by Susan Rubin
(Yorktown, NY) May 11, 2015 Residents of Westchester, Rockland and Putnam interrupted a Federal Energy Regulatory Commission (FERC) public “scoping session” with a singalong at 6:45 p.m. tonight at the Yorktown Community and Cultural Center at 1974 Commerce Street in Yorktown Heights, NY. Sung to the tune of the Beatles’ Yellow Submarine, the protestors sang about FERC being “a rubber stamp machine.” A spokesperson explained that FERC deliberations are often deficient and incomplete, that public comments are ignored, and that virtually every fossil fuel project presented to the Commission has been approved.
FERC’s mission is to “regulate the interstate transmission of natural gas, oil and electricity,” but their funding comes from the fees they receive from the fossil fuel industry. An April 7 article in Greenwire stated, “employees at the Federal Energy Regulatory CommissionEmployees have deep ties to the industry they regulate, according to agency documents detailing their job negotiations and stock holdings.”http://www.eenews.net/stories/1060016380
The scoping session tonight in Yorktown was for the Atlantic Bridge project, the second of three proposals by Spectra Energy to transport massive quantities of fracked gas through New York, into New England and then on to Canada and beyond.
FERC approved the first of the three Spectra projects, the Algonquin Incremental Market (AIM) Project on March 3, 2015 and participants of the singalong object to FERC’s dismissal of many relevant issues that were raised throughout the public comment period. The most alarming situation is the siting of a new 42 inch diameter pipeline less than 150 feet from vital structures at the Indian Point nuclear power plant. A pipeline safety expert and a nuclear expert believe that the premise for the approval of the project is based on unverified assumptions that are in direct conflict with sound engineering principals and common sense. The Nuclear Regulatory Commission (NRC) accepted the plant operator’s estimated three-minute timeframe for the gas valves to be closed, but that timeframe is not substantiated anywhere.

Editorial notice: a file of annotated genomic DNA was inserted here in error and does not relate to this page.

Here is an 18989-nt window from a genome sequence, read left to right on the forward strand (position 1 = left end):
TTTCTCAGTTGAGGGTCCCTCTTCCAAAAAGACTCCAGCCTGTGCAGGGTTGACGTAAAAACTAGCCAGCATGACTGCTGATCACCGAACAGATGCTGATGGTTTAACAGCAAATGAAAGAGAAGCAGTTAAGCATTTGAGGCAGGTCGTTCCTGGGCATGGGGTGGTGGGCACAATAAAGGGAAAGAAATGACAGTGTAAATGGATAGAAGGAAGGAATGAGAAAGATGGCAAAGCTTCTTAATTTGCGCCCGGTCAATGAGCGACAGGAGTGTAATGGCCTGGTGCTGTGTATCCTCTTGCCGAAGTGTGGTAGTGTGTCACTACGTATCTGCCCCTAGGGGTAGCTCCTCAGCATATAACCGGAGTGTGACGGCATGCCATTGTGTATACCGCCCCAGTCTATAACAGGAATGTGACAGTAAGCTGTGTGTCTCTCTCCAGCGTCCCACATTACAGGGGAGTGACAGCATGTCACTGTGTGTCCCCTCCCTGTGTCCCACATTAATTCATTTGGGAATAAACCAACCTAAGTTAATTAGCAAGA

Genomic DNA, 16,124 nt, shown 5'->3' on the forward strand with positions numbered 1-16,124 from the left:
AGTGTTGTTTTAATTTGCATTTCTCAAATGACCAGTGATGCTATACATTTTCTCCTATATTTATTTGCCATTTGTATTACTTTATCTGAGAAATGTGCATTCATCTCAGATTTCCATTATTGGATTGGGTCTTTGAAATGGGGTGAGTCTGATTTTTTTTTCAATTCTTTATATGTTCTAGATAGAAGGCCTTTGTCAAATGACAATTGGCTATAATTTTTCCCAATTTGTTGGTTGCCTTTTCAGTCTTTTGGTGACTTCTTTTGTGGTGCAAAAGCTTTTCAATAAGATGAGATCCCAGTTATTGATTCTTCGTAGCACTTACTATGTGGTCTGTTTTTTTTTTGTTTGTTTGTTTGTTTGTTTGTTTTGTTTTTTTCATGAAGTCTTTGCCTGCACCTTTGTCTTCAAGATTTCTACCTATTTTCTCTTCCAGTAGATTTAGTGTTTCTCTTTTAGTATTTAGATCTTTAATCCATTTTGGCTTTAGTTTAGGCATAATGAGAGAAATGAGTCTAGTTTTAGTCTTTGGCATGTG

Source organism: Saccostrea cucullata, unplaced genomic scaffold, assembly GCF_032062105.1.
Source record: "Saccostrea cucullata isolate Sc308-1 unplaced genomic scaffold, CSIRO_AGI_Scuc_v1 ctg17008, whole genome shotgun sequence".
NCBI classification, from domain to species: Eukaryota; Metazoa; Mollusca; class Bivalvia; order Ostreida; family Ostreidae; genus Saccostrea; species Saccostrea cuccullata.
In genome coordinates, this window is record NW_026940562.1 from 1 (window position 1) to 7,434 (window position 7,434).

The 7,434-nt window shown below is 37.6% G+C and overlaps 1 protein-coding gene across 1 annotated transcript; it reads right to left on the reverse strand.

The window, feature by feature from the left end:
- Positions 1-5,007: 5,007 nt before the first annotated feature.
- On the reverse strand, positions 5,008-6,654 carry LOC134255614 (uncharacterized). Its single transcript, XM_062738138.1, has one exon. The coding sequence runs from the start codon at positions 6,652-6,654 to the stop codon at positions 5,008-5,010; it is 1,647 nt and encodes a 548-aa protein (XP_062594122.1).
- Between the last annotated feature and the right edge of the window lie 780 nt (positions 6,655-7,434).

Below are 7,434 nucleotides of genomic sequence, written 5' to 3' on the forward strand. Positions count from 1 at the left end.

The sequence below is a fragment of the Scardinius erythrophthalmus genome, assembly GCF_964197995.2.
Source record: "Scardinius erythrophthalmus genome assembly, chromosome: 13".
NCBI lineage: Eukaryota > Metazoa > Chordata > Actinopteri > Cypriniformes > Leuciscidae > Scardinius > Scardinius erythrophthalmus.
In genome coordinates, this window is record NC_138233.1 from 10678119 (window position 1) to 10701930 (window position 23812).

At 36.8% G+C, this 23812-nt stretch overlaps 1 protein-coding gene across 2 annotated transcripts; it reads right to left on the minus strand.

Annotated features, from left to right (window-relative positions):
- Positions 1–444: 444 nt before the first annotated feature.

Peaceful protests across the country are increasing as citizens discover that FERC acts as a rubber stamp machine and is clearly more interested in the needs and profits of industry than in the needs of the American people. When all the legal routes are rejected, nonviolent direct action becomes the last option for people to defend their rights. With each passing month of these unjust undemocratic processes, more people are using their voices to express their deep concern for their communities and for their health, safety and their children’s future. FERC’s session tonight was an affront to citizens of the region who feel that the federal government is allowing corporate profit to prevail over public risk.